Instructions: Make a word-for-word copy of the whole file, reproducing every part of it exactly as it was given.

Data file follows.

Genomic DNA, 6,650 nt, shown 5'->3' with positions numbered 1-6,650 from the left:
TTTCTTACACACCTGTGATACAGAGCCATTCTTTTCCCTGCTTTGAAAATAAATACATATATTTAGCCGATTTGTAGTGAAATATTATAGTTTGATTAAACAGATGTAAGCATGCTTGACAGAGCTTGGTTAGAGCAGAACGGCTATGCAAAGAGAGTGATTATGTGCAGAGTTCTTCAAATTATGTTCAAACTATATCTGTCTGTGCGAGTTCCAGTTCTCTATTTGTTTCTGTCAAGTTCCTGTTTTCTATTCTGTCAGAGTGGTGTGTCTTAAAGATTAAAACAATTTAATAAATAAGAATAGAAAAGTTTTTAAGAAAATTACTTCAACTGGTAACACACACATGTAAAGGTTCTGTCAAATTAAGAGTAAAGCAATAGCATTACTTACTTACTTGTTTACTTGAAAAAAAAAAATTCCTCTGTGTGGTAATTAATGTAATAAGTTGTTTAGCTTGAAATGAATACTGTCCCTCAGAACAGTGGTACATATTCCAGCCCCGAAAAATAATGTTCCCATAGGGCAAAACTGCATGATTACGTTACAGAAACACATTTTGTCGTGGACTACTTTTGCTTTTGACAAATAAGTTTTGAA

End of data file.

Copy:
Genomic DNA, 6,650 nt, shown 5'->3' with positions numbered 1-6,650 from the left:
TTTCTTACACACCTGTGATACAGAGCCATTCTTTTCCCTGCTTTGAAAATAAATACATATATTTAGCCGATTTGTAGTGAAATATTATAGTTTGATTAAACAGATGTAAGCATGCTTGACAGAGCTTGGTTAGAGCAGAACGGCTATGCAAAGAGAGTGATTATGTGCAGAGTTCTTCAAATTATGTTCAAACTATATCTGTCTGTGCGAGTTCCAGTTCTCTATTTGTTTCTGTCAAGTTCCTGTTTTCTATTCTGTCAGAGTGGTGTGTCTTAAAGATTAAAACAATTTAATAAATAAGAATAGAAAAGTTTTTAAGAAAATTACTTCAACTGGTAACACACACATGTAAAGGTTCTGTCAAATTAAGAGTAAAGCAATAGCATTACTTACTTACTTGTTTACTTGAAAAAAAAAAATTCCTCTGTGTGGTAATTAATGTAATAAGTTGTTTAGCTTGAAATGAATACTGTCCCTCAGAACAGTGGTACATATTCCAGCCCCGAAAAATAATGTTCCCATAGGGCAAAACTGCATGATTACGTTACAGAAACACATTTTGTCGTGGACTACTTTTGCTTTTGACAAATAAGTTTTGAA